When you buy a condo, you own it just as you would a single-family detached house. But living in a condo differs from living in a house in several ways. Here are a few distinctions to consider.
Depending on where your condominium is situated in the complex, you may be sharing one or multiple walls with neighboring units. If you’re coming from a freestanding house, make sure you’re comfortable living close to your neighbors.
With a condo, you pay homeowners association (HOA) fees to cover maintenance costs for the building and included amenities. The association also sets rules you’ll need to comply with regarding pets, noise levels, parking, remodeling and other matters. Because it’s a shared building, condo rules are generally more stringent and comprehensive than HOA rules for houses.
In addition to your monthly dues, condo associations may also impose special assessments to pay for unexpected repairs and maintenance. It’s important to buy into a well-run, well-funded association. Poor management may lead to poor upkeep, which could result in excessive fees.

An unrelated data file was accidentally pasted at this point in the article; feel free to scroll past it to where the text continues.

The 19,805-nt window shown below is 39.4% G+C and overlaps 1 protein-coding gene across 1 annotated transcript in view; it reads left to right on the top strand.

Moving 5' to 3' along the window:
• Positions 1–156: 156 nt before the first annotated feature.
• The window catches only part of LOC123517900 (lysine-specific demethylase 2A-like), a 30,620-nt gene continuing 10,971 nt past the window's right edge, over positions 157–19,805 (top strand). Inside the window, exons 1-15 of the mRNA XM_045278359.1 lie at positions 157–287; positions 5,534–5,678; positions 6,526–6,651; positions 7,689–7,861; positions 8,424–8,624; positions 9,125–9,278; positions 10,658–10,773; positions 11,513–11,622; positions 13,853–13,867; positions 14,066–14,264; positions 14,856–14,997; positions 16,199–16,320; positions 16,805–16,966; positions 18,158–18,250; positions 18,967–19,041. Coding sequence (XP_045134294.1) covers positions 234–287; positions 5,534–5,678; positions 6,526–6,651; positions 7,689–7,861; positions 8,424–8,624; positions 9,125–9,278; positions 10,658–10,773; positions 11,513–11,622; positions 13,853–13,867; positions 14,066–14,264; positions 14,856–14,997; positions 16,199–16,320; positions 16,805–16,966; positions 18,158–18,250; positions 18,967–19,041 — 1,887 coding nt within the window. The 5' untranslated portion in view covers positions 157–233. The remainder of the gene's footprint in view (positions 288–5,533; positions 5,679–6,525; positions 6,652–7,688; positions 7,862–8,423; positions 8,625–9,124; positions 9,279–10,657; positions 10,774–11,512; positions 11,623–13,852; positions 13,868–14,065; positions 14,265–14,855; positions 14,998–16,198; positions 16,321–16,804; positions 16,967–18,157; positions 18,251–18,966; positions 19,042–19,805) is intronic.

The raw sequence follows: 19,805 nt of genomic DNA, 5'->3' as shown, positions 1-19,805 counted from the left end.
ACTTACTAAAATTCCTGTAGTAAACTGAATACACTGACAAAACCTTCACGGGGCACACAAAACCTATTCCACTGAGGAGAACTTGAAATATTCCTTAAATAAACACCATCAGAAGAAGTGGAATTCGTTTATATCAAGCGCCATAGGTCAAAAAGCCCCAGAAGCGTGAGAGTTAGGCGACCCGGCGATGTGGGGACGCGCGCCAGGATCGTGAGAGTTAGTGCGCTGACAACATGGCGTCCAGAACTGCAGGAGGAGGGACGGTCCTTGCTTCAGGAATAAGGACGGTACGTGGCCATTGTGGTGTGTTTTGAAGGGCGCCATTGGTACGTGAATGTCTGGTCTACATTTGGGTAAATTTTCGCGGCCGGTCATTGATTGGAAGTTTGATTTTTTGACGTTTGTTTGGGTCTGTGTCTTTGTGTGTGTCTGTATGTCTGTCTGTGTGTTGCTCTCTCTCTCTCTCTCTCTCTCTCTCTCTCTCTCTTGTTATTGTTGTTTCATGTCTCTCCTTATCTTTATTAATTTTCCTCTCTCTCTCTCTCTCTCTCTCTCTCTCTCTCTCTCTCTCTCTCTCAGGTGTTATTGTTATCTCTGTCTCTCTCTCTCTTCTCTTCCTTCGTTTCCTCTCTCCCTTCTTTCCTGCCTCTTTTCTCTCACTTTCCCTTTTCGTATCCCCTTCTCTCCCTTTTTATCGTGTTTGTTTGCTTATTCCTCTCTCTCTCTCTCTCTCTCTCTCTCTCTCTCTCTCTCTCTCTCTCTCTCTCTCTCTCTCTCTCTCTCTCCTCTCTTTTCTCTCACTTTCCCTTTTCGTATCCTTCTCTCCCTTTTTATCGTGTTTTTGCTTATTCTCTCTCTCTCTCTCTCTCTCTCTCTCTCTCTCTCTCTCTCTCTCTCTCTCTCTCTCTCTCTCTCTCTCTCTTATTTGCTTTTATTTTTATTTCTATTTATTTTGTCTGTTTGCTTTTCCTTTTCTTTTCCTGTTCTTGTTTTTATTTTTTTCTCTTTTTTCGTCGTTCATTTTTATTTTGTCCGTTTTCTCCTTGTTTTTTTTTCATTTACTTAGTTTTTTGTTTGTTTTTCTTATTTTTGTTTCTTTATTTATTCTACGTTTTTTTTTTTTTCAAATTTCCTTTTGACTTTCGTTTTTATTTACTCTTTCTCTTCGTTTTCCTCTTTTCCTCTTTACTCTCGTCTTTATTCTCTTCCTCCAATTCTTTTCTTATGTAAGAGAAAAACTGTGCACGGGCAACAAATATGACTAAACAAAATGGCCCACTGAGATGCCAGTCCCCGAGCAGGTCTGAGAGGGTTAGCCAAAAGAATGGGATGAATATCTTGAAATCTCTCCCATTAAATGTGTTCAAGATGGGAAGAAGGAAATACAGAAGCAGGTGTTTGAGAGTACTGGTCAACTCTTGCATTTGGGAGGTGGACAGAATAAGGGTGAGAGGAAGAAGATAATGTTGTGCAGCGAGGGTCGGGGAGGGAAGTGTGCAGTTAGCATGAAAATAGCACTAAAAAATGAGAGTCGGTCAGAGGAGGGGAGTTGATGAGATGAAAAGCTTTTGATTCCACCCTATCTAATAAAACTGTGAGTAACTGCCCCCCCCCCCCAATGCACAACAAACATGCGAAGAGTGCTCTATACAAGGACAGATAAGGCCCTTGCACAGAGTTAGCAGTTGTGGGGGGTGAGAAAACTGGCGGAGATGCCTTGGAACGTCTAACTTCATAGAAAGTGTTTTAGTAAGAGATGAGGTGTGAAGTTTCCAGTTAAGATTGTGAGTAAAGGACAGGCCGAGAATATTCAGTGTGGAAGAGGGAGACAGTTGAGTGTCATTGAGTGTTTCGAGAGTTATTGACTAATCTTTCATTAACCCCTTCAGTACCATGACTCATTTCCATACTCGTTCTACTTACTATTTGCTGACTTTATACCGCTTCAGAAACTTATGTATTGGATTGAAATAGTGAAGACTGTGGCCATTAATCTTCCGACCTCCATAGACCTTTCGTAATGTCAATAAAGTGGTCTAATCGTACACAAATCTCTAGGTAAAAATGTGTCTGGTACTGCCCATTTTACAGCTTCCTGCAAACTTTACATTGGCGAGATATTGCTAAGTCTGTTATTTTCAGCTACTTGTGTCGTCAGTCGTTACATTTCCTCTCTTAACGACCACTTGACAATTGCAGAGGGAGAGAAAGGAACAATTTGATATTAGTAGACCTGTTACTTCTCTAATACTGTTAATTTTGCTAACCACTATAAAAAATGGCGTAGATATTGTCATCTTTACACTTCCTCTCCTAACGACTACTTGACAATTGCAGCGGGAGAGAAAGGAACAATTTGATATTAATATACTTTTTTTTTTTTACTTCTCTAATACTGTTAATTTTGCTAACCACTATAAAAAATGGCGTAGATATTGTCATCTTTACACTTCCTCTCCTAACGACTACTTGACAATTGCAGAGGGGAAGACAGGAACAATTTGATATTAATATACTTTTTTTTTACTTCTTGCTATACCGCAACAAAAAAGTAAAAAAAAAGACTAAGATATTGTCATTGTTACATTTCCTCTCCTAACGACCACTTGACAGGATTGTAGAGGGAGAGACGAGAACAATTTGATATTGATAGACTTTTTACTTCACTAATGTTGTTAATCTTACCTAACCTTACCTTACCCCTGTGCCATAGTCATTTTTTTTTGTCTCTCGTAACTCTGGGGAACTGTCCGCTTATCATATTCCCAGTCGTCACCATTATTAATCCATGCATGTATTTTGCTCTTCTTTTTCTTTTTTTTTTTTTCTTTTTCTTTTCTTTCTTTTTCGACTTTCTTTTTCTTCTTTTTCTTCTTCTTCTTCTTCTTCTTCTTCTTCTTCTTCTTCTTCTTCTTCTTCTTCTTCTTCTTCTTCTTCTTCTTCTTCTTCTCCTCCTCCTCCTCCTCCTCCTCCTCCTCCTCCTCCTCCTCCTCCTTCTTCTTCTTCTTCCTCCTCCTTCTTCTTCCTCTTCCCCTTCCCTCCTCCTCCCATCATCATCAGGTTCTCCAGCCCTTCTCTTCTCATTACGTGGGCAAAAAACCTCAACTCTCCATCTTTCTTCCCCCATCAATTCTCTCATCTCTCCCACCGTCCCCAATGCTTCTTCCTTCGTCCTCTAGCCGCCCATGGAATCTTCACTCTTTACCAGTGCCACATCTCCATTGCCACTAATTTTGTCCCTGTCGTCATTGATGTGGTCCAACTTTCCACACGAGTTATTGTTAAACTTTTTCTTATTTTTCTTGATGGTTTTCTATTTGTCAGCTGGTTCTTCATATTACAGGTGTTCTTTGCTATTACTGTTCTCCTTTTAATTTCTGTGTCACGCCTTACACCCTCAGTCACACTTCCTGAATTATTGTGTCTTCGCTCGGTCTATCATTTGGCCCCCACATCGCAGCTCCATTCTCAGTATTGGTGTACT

Some choose to buy a condo since there’s usually less upkeep than with a freestanding house. The association fees will often cover services like lawn care and building maintenance, costs that would otherwise fall on your shoulders should you opt for a house.
Which would suit you better — a condo or a house? There are certainly pros and cons to each, but giving some thought to your lifestyle and personal preferences can help you decide.
Bill Asta, Senior Loan Officer, Radius Financial Group